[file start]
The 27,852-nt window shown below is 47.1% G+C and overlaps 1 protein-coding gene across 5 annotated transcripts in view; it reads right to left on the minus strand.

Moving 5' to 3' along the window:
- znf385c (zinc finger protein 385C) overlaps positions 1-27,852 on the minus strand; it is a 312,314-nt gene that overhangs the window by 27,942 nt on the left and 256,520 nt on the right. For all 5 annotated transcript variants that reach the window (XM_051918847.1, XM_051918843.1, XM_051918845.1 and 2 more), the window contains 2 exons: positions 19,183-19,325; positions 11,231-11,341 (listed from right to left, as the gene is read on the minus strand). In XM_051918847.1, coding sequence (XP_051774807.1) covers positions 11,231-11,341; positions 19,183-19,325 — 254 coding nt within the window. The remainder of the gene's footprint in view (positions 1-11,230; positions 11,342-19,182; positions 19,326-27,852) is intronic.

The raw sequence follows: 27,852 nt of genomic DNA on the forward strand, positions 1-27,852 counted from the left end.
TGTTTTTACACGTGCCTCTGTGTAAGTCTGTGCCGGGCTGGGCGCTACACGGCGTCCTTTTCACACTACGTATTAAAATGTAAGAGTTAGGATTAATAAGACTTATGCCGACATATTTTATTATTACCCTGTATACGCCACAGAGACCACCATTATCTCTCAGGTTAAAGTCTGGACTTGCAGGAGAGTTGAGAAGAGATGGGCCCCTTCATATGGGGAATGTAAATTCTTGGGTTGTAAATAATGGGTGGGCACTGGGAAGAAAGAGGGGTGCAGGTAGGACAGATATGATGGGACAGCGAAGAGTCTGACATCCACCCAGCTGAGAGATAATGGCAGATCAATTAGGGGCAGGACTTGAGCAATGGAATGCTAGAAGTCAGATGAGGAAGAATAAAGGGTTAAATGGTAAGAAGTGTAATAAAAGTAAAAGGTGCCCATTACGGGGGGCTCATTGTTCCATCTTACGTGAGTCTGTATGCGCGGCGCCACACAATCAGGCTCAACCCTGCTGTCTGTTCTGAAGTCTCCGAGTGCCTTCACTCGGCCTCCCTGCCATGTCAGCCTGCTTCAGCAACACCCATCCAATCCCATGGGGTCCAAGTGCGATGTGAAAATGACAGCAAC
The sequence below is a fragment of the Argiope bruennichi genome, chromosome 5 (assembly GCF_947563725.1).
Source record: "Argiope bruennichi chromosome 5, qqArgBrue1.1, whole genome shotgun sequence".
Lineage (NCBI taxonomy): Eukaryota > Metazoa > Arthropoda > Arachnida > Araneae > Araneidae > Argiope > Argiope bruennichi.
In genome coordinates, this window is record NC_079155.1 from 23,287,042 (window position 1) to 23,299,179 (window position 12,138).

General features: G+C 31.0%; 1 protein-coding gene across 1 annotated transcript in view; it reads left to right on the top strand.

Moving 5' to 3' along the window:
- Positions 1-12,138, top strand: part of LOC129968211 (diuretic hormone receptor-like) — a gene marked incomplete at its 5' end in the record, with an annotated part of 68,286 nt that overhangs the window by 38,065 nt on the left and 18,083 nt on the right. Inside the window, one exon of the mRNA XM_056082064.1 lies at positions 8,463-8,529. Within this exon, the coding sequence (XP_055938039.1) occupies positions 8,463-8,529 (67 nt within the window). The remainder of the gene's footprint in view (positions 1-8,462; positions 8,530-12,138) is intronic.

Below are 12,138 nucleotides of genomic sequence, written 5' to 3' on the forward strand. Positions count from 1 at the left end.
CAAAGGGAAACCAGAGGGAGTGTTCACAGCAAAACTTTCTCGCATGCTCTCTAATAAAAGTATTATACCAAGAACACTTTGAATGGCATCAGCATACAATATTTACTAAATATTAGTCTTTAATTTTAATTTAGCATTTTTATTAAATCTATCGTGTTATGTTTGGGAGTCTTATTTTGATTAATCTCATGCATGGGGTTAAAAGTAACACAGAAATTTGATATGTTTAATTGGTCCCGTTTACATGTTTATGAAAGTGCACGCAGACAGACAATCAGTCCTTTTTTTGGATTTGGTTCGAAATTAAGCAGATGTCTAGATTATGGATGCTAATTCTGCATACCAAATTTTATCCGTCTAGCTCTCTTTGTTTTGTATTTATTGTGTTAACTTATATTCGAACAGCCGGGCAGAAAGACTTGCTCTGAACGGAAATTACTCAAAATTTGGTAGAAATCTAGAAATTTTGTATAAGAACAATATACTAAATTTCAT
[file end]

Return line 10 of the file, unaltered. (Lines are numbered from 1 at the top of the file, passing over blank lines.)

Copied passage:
General features: G+C 31.0%; 1 protein-coding gene across 1 annotated transcript in view; it reads left to right on the top strand.